In 2019 the Financial Action Task Force (“FATF”) extended its anti-money laundering and counter- financing of terrorism (“AML/CFT”) measures’ oversight to also cover Virtual Assets (“VAs”) and Virtual Assets Service Providers (“VASPs”). The purpose behind this was to prevent the criminal and terrorist misuse of this sector. To strengthen this prevention, on the 30th June 2022 the FATF has issued the report titled ‘Targeted Update on Implementation of the FATF Standards on Virtual Assets and Virtual Assets Service Providers’.
This is not the first update given to the industry. Since 2019, the FATF issued two global reviews relating to the implementation of the FATF Standards on VAs and VASPs. Furthermore, in October of 2021 the FATF also issued an Updated Guidance to help both jurisdictions and VASPs effectively implement these standards and requirements. What the latest targeted update on implementation seeks to achieve is:
- to provide a third targeted review of implementation (focusing on the FATF Travel Rule, which is a requirement for the private sector to obtain/exchange beneficiary and originator information with VA transfers);
- to provide a brief update on the general implementation of FATF’s Recommendation 15 (“15”) and its Interpretative Note (“INR.15”) (the FATF Recommendation 15 relates to New Technologies, complemented by an Interpretative Note on VAs);
- to provide a brief update on the relevant emerging risks and market developments, such as Decentralised Finance (“DeFi”), Non-Fungible Tokens (“NFTs”) and unhosted wallets.
The report finds that out of the 53 jurisdictions assessed by the FATF’s Global Network since June 2021, the majority have not yet fully implemented the requirements set out under R.15/INR.15, and still need to undergo major or moderate improvements, particularly in relation to their money-laundering and financing of terrorism (“ML/FT”) assessment and AML/CTF preventive measures.
The report also finds out that very limited progress has been made with regard to the abovementioned FATF Travel Rule, with few jurisdictions which have passed legislation on the matter and fewer still which have started enforcement. Several other jurisdictions are in the process of passing legislation, whereas others have not yet introduced the Travel Rule at all. The report finds that this gap exposes VAs and VASPs to misuse. However, the report also finds that the private sector has made progress in facilitating Travel Rule implementation, albeit it still needs strengthening to ensure global implementation. The report acknowledges that the private sector has faced challenges in implementing the Travel Rule, especially between those jurisdictions that regulate VAs and VASPs and those that do not (the so-called ‘sunrise issue’). These challenges are also caused by the flexibility under the FATF Standards allowing jurisdictions to take different approaches in implementing the Travel Rule requirements. The report highlights that it is imperative for jurisdictions to continue coordinating on common issues, and for the private sector to advance global technological tools that can accommodate for nuances across jurisdictions.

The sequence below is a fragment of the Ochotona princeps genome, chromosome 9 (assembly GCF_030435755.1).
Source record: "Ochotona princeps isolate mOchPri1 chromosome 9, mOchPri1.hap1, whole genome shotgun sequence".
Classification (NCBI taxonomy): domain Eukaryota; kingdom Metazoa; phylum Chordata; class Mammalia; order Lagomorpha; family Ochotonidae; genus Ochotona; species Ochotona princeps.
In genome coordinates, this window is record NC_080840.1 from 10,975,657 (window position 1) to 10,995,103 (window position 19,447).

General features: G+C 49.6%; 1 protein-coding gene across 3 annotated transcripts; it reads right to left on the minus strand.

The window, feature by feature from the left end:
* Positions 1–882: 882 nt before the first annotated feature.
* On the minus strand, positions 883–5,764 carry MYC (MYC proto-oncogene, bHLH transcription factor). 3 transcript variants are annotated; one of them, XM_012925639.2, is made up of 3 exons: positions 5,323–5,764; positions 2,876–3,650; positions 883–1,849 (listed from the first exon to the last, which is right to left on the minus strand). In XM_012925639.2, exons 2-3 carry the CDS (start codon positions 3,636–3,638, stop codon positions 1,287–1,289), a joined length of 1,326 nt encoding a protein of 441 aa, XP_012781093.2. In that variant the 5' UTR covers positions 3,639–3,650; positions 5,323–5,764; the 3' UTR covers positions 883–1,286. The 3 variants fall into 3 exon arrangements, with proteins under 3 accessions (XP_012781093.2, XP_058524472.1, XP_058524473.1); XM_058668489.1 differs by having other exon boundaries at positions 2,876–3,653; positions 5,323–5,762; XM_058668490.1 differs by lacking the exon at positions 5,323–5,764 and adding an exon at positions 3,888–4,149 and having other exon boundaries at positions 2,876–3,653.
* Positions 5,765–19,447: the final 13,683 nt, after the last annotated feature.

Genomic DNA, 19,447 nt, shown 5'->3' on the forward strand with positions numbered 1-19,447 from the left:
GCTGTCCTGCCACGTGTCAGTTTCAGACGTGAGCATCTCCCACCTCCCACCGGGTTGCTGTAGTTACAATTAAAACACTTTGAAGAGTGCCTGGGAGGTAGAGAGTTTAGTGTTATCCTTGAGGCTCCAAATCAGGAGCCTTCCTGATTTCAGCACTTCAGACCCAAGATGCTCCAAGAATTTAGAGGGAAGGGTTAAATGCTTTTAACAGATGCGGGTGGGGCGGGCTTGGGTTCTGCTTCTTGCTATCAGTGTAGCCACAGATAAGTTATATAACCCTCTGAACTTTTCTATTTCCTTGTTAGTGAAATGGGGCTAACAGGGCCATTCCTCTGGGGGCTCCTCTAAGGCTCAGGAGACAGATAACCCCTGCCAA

Lastly, the report also finds that it is imperative for the FATF to monitor the growth of, and the illicit financing risks associated with, DeFi, NFT markets, and unhosted wallets.
To act on the above findings, the report highlights the next steps to be taken, mainly:
- To strengthen and accelerate compliance to R.15/INR.15, focusing with priority on assessing ML/FT risks of VAs and VASPs, and the application of AML/CFT preventive measures, by implementation and enforcement of adequate and effective laws (the report highlights those present technological solutions can support this implementation, albeit the need for further advancements);
- To strengthen the Travel Rule by urging those jurisdictions that, as of yet, fell short in implementing legislation in this regard, to do so, and for the FATF jurisdictions to lead by example by promoting implementation, and by sharing experiences and good practices. The report also highlights the importance for both the FATF and the Virtual Asset Contact Group (“VACG”) to promote cross-border implementation by facilitating discussions across jurisdictions on common implementation and good practice. It is also provided that the FATF and VACG should review the implementation progress by June 2023;
- To comply with the FATF Standards, the private sector should strengthen its efforts to facilitate interoperability across Travel Rule technological solutions, and ensure flexibility to accommodate for nuances in domestic requirements; and
- To continue monitoring by the FATF and the VACG on market trends and material developments, including how FATF Standards apply to DeFi and NFTs and the related risks.
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